In the absence of a vaccine, social distancing and hand hygiene offer the only defence against coronavirus infection. Yet despite the pandemic – and intense public health messaging – a study from Ulster University study found that more than 80% of us still do not wash our hands effectively.
“We know that most communicable diseases are spread by a lack of handwashing, but when it comes to compliance most of the research has taken place in healthcare settings. We really don’t know much about the habits of the general public,” said Aaron Lawson, research associate and lecturer in environmental health at Ulster University. “Coronavirus has made that very pertinent.”
Lawson set up a study in Belfast using thermal imaging cameras in public toilets as the COVID-19 pandemic unfolded in March, capturing a real-time behavioural snapshot. Examination of the film footage showed that almost two-thirds of people attempted to follow best handwashing practice (washing hands for 20 seconds using soap and water, and drying for 15 seconds using a hand dryer) but failing. Thirteen per cent made poor efforts, and just over 7% left the toilets without washing at all. Of the non-washers, there were twice as many men as women. Children scored highest, with 83% ranking as adequate or basic when it came to hand hygiene.
At Birmingham University’s department of economics, the advent of COVID-19 prompted Professor Ganna Pogrebna and her team to chart global attitudes to handwashing following a visit to the toilet. Literature searches provided the information to rank 63 countries: the best, Saudia Arabia, shows 97% compliance and the worst, China, just 23%. The UK ranks towards the middle of the table, with 75% of people reckoned to be washing their hands to some extent after visiting the toilet. The data was then plotted against the real-time advance of the coronavirus around the globe.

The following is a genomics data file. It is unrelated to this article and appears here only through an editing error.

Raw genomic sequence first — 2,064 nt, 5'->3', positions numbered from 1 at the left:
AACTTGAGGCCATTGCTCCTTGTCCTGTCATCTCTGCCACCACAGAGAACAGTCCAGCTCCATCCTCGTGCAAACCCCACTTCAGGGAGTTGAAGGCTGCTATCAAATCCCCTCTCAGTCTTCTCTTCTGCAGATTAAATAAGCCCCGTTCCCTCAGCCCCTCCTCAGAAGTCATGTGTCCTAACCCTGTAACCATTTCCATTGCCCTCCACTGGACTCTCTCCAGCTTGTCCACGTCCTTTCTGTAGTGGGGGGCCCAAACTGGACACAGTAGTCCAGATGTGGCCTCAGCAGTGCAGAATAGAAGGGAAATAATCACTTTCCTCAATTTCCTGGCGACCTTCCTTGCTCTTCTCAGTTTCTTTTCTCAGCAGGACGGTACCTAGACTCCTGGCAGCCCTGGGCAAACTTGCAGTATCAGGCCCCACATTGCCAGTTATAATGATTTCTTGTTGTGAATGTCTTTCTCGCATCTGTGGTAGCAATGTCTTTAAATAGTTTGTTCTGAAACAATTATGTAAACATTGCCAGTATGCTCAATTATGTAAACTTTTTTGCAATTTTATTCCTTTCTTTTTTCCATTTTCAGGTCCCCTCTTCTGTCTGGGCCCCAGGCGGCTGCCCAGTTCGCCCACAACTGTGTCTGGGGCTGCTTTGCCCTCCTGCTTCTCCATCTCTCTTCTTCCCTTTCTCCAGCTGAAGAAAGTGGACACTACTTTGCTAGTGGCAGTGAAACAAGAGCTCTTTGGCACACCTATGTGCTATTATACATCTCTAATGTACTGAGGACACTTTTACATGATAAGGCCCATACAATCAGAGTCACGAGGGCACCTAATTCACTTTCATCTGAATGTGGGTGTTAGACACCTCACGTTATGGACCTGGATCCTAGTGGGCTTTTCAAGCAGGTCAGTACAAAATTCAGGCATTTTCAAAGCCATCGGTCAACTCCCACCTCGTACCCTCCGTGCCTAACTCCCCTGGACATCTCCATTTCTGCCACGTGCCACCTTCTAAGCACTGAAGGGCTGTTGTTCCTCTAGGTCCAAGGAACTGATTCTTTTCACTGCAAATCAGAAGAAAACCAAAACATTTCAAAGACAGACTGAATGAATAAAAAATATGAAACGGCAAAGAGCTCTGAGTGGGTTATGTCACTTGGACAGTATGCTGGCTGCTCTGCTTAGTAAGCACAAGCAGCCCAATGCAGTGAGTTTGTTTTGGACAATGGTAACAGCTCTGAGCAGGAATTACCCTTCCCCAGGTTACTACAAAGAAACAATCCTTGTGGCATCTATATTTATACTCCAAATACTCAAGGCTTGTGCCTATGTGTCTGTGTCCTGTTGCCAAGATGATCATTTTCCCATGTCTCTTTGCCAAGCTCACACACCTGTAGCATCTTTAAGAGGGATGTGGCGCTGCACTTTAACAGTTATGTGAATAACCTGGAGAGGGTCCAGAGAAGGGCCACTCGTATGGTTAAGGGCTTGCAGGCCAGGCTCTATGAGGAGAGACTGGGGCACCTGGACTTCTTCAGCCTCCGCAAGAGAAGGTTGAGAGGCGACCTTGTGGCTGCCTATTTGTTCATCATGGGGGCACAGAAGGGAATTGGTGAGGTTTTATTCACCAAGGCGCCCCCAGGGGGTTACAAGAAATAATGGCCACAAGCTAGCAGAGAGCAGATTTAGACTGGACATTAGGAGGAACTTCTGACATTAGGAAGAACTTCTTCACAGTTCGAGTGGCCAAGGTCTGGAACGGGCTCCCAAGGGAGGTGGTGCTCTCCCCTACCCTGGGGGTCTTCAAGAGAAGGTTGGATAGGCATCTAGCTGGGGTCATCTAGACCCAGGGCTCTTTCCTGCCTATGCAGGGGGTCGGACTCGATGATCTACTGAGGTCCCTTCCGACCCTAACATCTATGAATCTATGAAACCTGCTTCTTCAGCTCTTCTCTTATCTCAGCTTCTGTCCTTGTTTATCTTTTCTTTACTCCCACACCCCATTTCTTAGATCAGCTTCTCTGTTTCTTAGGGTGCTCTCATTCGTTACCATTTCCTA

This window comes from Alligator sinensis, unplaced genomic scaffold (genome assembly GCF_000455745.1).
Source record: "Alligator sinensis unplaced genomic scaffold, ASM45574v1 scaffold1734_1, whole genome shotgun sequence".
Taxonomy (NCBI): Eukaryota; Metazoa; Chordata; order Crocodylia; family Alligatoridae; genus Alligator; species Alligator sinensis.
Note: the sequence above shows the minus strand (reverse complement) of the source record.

“We concluded that the initial pandemic spread was extremely correlated with handwashing culture,” said Pogrebna. “The hardest hit countries were those that also registered the lowest rates of handwashing."
A specialist in data science and behavioural design, Pogrebna argues we need to know more about cultural factors and population groupings to understand how to communicate the hand hygiene message better. “Some cultures protect their personal space and avoid touching, while others such as Italy, France and Spain are kissing cultures,” she said. “I have a hunch that different perceptions of proximity to other people have a bearing. If you’re used to being crowded together perhaps you are less cautious. Or more fatalistic.”
Pogrebna believes much more work is required to understand behaviours before public health policies are developed and messages disseminated. “This type of marketing research takes money, and handwashing hasn’t traditionally been seen as all that exciting by funders. Who’d have thought it would be one of the most significant areas of research you could be involved in right now?”
This is an extract from a feature that appears in the June 2020 issue of EHN magazine (login needed).